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The Centers for Disease Control and Prevention offers abundant advice for coping with COVID-19, including this recommendation for those troubled by stress: “Take breaks from watching, reading, or listening to news stories.”
Just-published research reveals why that advice may be especially apt for people who consume major media content in the U.S. Its central finding: While the pandemic is definitely no picnic, coverage of it in America’s most-viewed and most-read media outlets is vastly more negative than coverage in U.S. media broadly defined, or in non-U.S. media.
You may wonder how coverage of a deadly global pandemic could be anything other than negative, but day-to-day developments over the past eight months have been good as well as bad. Case counts sometimes decline, therapies are discovered, vaccine research advances. Through it all, America’s most popular media outlets have proved extraordinarily adept at finding the clouds in a blue sky and making them the focus of the story.
The new research paper, “Why is all COVID-19 news bad news?” comes from Bruce Sacerdote and Ranjan Sehgal of Dartmouth College and Molly Cook of Brown University. They analyzed 20,000 COVID-related articles and TV transcripts from U.S. and English-language media in the U.K., India, Canada, and Australia. The researchers measured negativity using established methods, augmenting those results with their own system based on two- and three-word phrases combined with machine learning “to find the phrases that best predict whether the human reader will classify an article as strongly negative.” The articles and transcripts fell into three subtopics—vaccines, case counts, and reopenings.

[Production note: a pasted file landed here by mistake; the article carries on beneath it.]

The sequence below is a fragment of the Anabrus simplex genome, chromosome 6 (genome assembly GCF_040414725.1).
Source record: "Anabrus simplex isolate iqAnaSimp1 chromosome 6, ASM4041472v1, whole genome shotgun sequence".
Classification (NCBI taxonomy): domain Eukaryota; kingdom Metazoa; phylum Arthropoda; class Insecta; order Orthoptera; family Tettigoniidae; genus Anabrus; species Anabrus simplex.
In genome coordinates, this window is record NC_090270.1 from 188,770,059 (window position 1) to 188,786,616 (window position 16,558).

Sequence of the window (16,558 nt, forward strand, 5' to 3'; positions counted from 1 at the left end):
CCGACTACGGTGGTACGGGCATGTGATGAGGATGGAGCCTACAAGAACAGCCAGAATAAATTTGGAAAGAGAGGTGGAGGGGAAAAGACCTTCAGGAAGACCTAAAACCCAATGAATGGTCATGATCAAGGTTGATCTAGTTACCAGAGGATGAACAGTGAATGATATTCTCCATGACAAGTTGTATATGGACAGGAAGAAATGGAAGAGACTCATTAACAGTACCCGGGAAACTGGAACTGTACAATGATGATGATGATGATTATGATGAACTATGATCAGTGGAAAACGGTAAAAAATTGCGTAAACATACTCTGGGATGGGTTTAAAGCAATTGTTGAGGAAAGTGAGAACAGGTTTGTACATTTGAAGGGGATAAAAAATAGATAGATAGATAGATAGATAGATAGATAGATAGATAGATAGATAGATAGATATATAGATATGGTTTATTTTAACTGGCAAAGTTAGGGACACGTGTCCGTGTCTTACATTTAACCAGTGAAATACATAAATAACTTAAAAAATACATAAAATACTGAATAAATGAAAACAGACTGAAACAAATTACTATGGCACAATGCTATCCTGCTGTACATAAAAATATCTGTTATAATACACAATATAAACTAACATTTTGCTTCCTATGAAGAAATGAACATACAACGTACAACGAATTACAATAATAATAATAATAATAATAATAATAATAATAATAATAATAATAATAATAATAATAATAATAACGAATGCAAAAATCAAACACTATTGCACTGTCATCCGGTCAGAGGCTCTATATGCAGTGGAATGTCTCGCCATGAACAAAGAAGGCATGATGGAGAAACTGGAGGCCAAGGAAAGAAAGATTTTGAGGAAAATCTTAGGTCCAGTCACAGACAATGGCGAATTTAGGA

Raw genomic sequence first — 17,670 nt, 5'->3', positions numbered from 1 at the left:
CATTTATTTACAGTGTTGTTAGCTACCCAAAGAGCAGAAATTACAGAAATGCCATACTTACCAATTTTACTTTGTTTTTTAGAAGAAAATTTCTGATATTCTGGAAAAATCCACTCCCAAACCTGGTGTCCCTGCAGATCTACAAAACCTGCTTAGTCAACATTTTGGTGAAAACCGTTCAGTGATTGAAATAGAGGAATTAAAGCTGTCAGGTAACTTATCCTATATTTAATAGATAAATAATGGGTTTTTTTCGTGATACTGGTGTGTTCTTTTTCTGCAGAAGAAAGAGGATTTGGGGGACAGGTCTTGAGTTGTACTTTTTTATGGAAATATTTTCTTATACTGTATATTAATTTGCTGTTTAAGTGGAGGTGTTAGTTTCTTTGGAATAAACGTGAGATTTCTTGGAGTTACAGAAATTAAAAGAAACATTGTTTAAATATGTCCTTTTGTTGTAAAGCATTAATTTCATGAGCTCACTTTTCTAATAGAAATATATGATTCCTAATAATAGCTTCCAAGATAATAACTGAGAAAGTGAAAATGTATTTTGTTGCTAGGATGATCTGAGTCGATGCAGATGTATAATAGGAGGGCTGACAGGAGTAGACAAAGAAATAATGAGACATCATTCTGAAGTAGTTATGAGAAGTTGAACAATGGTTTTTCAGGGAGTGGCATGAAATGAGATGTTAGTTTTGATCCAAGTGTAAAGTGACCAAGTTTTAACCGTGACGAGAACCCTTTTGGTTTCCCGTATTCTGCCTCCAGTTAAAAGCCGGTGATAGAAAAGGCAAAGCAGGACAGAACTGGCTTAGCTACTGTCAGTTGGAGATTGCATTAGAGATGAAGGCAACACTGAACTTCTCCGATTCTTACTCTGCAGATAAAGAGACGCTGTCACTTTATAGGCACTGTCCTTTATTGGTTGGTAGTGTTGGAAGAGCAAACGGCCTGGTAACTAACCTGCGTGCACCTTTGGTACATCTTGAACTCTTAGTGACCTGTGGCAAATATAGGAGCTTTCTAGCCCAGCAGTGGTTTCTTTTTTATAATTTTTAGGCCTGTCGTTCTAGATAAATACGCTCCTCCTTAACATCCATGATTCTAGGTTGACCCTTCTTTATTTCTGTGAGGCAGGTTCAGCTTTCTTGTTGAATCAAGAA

“The most striking fact,” the researchers report, “is that 91 percent of the U.S. stories are classified as negative whereas 54 percent of the non-U.S. stories are classified as negative.” Within the persistently downbeat U.S. media, no patterns are apparent. Coverage is just as negative when new cases are declining as when they are increasing. A given media outlet’s political leanings are irrelevant; conservative Fox News is more negative than liberal MSNBC, but the liberal New York Times is more negative than the conservative New York Post.
Overall, the major U.S. media outlets—the 14 most viewed and read—are the most negative of all. As an example, the authors cite separate research on schools during the pandemic which found that overall infection rates among students were low (0.14%) and schools didn’t become super-spreaders, as many feared they would. Yet 90% of the school reopening reports in the U.S. major media were negative vs. only 56% in non-U.S. major media.
The big question is why the U.S. media, especially the major media, are so relentlessly gloomy. The authors believe they’ve found the answer, and it isn’t that the pandemic has been worse in the U.S. than in other countries; even in the early days and other periods when it was raging far more fiercely elsewhere, U.S. coverage was still more negative. The answer, they think, is in the New York Times’ daily list of its most popular articles. The researchers found that in the generally negative U.S. media, and then in the even more negative subset of major media, the most popular Times articles were still more negative, and by a wide margin. Extreme negativity is apparently what the readers love.
Or as the researchers say, “Our results suggest that U.S. major outlets publish unusually negative COVID-19 stories in response to reader demand and interest.” That tracks with the findings of a bevy of research about negativity bias in human psychology: People gravitate toward and tend to remember bad news.
The COVID-19 news researchers don’t attempt to explain the next “why,” however, which is why Americans in particular prefer stories that play down the good news and play up the bad. That will require a separate and much deeper study.